Why do we assume in the UIRP that investors are risk neutral? can someone explain it please?

In covered interest rate parity you have **exchange rate forward contracts**. Those forwards assure a established exchange rate (one year from now for example) which the invested funds will be returned to the original currency. The forward exchange rate is calculated using the risk-free rates of both currencies involved. Hence, the profit that could arise from the difference of interest rates (of foreing and local currencies) is zero. This is true because the forward exchange rate prevents arbitrage (the difference of interest rates, hence a profit)

So how could we profit from a strategy of borrowing in one currency that lends at 2% interest and then exchange that currency into another that pays 10% interest?

Simply don’t use a forward contract.

The risk here is what the **spot exchange rate** will be at the end of the investment period. If the currency that I borrowed depreciates against the investment currency more than 8% (10% - 2%), I will lose money at the end of the investment period. This risk is unhedged (no use of forward contracts), so the investor is able to earn a profit but also bear loses. This is why the investor must be **risk-neutral** in order to be willing to invest in Foreing Exchange Carry Trades.

Hope this helps!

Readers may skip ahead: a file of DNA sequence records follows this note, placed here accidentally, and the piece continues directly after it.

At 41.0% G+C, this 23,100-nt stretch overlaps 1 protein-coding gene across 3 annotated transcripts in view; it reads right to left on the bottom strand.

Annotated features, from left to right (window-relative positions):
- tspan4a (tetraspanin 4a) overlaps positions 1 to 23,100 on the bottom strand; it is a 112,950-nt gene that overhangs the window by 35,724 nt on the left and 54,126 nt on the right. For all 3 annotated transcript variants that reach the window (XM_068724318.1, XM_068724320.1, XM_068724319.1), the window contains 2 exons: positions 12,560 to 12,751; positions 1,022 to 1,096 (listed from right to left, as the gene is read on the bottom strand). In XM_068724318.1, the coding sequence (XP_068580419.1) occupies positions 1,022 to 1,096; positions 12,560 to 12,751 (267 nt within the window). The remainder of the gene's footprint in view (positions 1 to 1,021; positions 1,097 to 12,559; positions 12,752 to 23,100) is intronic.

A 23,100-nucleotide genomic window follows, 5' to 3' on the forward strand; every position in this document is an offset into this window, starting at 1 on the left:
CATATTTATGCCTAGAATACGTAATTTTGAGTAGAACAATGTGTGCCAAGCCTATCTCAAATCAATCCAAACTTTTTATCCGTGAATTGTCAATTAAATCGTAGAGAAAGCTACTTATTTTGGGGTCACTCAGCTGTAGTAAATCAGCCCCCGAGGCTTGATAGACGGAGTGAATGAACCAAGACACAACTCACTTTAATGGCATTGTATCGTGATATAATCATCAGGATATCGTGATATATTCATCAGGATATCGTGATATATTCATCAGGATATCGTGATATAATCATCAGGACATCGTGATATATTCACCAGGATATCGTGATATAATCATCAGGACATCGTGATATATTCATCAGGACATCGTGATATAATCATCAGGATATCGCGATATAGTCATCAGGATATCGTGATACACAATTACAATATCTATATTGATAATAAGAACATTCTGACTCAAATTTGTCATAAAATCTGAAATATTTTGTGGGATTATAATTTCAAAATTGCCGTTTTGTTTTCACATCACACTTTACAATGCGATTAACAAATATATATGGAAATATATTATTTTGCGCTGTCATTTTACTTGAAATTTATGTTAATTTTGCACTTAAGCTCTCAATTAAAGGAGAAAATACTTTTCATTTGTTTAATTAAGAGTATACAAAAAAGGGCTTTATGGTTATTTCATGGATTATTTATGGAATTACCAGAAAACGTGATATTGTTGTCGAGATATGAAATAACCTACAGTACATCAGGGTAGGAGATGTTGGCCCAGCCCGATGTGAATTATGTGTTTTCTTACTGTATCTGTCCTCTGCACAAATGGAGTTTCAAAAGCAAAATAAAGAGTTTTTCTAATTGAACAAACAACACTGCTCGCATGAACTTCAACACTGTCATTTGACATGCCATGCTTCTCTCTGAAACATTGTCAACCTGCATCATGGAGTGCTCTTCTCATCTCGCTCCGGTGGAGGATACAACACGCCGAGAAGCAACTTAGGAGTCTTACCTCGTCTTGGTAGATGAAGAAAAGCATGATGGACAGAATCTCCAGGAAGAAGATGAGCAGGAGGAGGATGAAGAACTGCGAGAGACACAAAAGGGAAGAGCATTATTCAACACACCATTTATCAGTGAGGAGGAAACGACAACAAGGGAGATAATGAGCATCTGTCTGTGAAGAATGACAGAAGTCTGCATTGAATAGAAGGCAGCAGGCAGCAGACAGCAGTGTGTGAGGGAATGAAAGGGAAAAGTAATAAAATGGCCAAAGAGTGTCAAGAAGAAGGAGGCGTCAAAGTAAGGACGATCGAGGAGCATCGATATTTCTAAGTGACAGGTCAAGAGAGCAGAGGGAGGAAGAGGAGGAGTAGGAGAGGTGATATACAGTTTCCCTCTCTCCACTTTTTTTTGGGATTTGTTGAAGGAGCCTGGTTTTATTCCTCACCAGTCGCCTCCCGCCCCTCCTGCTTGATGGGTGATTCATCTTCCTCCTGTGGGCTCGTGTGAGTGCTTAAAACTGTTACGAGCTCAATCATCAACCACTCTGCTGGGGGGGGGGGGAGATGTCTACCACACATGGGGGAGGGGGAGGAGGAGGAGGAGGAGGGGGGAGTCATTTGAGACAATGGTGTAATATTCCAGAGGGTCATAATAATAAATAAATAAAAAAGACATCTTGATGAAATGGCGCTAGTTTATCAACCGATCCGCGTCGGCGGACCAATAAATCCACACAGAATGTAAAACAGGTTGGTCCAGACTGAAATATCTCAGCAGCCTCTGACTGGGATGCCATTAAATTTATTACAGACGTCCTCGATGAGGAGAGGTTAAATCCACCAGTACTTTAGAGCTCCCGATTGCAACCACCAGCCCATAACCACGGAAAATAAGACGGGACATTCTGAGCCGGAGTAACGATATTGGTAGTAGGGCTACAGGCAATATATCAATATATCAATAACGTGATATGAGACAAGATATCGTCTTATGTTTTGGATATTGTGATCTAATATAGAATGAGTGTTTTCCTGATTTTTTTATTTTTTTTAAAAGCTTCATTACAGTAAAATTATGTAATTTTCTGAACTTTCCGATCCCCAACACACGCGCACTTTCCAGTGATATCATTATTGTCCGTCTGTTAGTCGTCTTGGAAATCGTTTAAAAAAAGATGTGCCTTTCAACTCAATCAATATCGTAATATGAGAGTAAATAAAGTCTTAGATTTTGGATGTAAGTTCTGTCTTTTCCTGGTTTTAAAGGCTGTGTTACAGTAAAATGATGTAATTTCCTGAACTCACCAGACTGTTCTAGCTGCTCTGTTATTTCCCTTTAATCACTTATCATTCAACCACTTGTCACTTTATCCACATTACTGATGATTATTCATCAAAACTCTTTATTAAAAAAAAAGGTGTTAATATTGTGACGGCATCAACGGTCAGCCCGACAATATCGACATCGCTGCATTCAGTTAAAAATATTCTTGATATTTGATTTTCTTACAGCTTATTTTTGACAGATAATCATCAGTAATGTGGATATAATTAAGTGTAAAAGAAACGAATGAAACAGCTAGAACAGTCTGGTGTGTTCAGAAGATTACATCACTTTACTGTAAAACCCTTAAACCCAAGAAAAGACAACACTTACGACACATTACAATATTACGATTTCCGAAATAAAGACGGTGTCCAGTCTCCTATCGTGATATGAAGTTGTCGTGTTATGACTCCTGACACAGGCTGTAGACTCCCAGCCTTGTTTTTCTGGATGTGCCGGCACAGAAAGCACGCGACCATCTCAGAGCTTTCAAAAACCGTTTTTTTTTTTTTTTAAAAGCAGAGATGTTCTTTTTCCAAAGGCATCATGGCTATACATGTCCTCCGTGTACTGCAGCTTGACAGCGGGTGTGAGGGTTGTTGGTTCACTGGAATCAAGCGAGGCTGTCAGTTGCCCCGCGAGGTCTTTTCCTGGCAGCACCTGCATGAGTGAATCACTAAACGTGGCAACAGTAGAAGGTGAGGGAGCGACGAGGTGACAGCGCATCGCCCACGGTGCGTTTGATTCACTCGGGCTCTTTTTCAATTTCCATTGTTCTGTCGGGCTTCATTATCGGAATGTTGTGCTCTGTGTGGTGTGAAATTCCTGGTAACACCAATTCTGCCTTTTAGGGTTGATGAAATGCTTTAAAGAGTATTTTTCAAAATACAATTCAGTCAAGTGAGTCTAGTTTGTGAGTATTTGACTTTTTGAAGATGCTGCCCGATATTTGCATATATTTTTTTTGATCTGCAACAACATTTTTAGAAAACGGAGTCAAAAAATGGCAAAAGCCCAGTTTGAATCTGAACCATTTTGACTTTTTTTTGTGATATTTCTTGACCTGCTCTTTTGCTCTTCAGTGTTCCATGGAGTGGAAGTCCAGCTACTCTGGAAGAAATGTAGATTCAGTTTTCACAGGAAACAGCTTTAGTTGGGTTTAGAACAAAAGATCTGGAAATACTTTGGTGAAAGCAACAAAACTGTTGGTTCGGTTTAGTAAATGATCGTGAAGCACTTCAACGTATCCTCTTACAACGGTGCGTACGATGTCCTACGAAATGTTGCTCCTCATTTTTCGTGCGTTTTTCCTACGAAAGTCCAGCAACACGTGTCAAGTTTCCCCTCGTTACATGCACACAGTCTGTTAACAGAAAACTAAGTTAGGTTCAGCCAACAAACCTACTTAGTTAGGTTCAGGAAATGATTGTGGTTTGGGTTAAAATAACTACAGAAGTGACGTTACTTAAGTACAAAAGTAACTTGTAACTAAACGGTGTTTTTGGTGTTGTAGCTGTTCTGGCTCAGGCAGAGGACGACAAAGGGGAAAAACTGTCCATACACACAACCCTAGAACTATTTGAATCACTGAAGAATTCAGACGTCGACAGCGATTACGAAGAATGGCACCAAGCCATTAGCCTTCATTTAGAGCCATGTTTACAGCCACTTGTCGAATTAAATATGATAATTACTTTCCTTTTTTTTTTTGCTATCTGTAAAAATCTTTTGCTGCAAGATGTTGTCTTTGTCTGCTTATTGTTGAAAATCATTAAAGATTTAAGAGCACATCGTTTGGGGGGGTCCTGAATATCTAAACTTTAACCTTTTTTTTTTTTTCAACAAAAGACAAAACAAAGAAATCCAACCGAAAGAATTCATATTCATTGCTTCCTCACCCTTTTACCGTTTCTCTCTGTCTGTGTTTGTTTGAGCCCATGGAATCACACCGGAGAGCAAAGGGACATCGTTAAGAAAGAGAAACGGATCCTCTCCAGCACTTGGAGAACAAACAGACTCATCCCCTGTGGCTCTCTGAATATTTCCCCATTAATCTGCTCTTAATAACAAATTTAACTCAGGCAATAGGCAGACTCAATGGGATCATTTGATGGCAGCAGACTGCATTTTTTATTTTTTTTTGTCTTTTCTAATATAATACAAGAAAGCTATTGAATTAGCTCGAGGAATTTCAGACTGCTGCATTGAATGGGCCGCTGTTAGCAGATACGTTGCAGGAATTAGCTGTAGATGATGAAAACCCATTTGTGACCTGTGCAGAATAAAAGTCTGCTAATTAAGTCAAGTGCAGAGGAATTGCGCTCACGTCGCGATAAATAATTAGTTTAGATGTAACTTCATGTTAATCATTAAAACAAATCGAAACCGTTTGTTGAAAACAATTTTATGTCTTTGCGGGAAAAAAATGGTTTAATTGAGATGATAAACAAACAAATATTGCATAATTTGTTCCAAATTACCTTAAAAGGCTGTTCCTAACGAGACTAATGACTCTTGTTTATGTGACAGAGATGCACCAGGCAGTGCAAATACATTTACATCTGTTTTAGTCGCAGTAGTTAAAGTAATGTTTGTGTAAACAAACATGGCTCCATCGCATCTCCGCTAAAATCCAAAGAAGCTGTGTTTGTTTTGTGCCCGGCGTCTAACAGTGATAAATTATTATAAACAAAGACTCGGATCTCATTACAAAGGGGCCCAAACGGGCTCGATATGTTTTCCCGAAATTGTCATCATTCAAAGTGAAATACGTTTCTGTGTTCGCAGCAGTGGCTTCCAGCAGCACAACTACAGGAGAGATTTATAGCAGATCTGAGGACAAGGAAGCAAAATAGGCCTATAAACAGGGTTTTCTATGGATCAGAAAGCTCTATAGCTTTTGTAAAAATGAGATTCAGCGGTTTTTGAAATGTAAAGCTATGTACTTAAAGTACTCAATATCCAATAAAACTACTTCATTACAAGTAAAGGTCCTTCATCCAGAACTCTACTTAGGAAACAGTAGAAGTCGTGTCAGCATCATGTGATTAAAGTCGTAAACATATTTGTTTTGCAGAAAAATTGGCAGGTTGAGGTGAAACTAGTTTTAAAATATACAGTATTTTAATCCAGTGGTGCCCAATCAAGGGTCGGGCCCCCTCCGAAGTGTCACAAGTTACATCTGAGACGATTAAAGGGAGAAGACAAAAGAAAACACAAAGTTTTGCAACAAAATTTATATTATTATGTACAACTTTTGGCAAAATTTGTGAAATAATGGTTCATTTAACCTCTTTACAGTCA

A **risk neutral** party is indifferent between choices with equal expected payoffs even if one choice is riskier.

I cant see that this is the case here.

In this carry trade example, he can get more than 8% when the borrowing currency appreciates against the investment currency, so the expected payoff here is practically unknown (nobody can predict exchange rates movements easily). However this investor could calculate a “expected return” with the info available he has that moment. He compares this expected return with other expected returns (which must be equal of the carry trade right?), but he decides to make a carry trade anyways. He is dreaming about that 22% profit he could get if the exchange rate appreciates 14% instead of 0% despite he could get a guaranteed 4.5% return on a AAA bond. This is risk neutral, isn’t it?

Since you asked about uncovered, UIRP assumes forward FX rates will be no different than = spot price less PV of cash flows (i.e., base Rf yield) compounded at the price Rf rate (i.e., Rf yield). This is like most other futures/forward contracts in the CFA curriculum. But this assumes risk-neutrality, and, in actuality, FX investors (like all investors) are likely risk-averse, so in addition to compounding at the price currency’s Rf rate, they will demand a risk premium based on other perceived risks, which will create a different future FX rate than UIRP would have us predict.

I think that’s why UIRP is used as the jumping-off point when teaching FX.

Thanks gents. Very well cleared